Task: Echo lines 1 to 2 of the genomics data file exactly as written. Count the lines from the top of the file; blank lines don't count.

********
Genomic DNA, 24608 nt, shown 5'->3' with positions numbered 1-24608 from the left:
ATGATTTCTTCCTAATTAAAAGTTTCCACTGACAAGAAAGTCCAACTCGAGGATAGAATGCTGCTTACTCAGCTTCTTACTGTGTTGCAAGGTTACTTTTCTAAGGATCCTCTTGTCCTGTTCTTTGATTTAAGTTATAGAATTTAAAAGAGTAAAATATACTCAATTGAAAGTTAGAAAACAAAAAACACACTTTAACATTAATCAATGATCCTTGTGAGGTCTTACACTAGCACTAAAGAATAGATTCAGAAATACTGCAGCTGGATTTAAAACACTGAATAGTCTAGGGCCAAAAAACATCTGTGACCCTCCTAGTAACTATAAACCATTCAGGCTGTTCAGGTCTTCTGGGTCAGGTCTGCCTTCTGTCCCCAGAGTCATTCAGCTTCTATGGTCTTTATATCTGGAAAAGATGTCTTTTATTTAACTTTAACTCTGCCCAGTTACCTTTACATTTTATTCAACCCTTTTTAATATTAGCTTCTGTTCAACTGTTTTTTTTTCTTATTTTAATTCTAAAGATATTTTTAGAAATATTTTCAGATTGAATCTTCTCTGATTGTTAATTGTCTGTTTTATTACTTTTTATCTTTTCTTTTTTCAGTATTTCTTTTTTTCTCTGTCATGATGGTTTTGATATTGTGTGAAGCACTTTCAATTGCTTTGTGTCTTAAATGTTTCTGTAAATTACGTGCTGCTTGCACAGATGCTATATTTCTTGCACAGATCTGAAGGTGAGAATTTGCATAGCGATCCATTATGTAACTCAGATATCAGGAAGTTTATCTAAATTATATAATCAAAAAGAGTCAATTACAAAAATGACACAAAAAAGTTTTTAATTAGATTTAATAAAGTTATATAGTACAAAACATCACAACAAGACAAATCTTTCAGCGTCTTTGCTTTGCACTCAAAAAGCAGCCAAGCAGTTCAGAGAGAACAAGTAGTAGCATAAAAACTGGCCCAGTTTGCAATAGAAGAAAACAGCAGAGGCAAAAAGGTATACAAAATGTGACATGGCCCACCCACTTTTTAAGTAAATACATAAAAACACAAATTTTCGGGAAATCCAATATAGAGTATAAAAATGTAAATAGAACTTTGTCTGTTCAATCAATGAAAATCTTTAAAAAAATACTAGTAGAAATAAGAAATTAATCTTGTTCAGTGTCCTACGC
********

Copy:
Genomic DNA, 24608 nt, shown 5'->3' with positions numbered 1-24608 from the left:
ATGATTTCTTCCTAATTAAAAGTTTCCACTGACAAGAAAGTCCAACTCGAGGATAGAATGCTGCTTACTCAGCTTCTTACTGTGTTGCAAGGTTACTTTTCTAAGGATCCTCTTGTCCTGTTCTTTGATTTAAGTTATAGAATTTAAAAGAGTAAAATATACTCAATTGAAAGTTAGAAAACAAAAAACACACTTTAACATTAATCAATGATCCTTGTGAGGTCTTACACTAGCACTAAAGAATAGATTCAGAAATACTGCAGCTGGATTTAAAACACTGAATAGTCTAGGGCCAAAAAACATCTGTGACCCTCCTAGTAACTATAAACCATTCAGGCTGTTCAGGTCTTCTGGGTCAGGTCTGCCTTCTGTCCCCAGAGTCATTCAGCTTCTATGGTCTTTATATCTGGAAAAGATGTCTTTTATTTAACTTTAACTCTGCCCAGTTACCTTTACATTTTATTCAACCCTTTTTAATATTAGCTTCTGTTCAACTGTTTTTTTTTCTTATTTTAATTCTAAAGATATTTTTAGAAATATTTTCAGATTGAATCTTCTCTGATTGTTAATTGTCTGTTTTATTACTTTTTATCTTTTCTTTTTTCAGTATTTCTTTTTTTCTCTGTCATGATGGTTTTGATATTGTGTGAAGCACTTTCAATTGCTTTGTGTCTTAAATGTTTCTGTAAATTACGTGCTGCTTGCACAGATGCTATATTTCTTGCACAGATCTGAAGGTGAGAATTTGCATAGCGATCCATTATGTAACTCAGATATCAGGAAGTTTATCTAAATTATATAATCAAAAAGAGTCAATTACAAAAATGACACAAAAAAGTTTTTAATTAGATTTAATAAAGTTATATAGTACAAAACATCACAACAAGACAAATCTTTCAGCGTCTTTGCTTTGCACTCAAAAAGCAGCCAAGCAGTTCAGAGAGAACAAGTAGTAGCATAAAAACTGGCCCAGTTTGCAATAGAAGAAAACAGCAGAGGCAAAAAGGTATACAAAATGTGACATGGCCCACCCACTTTTTAAGTAAATACATAAAAACACAAATTTTCGGGAAATCCAATATAGAGTATAAAAATGTAAATAGAACTTTGTCTGTTCAATCAATGAAAATCTTTAAAAAAATACTAGTAGAAATAAGAAATTAATCTTGTTCAGTGTCCTACGC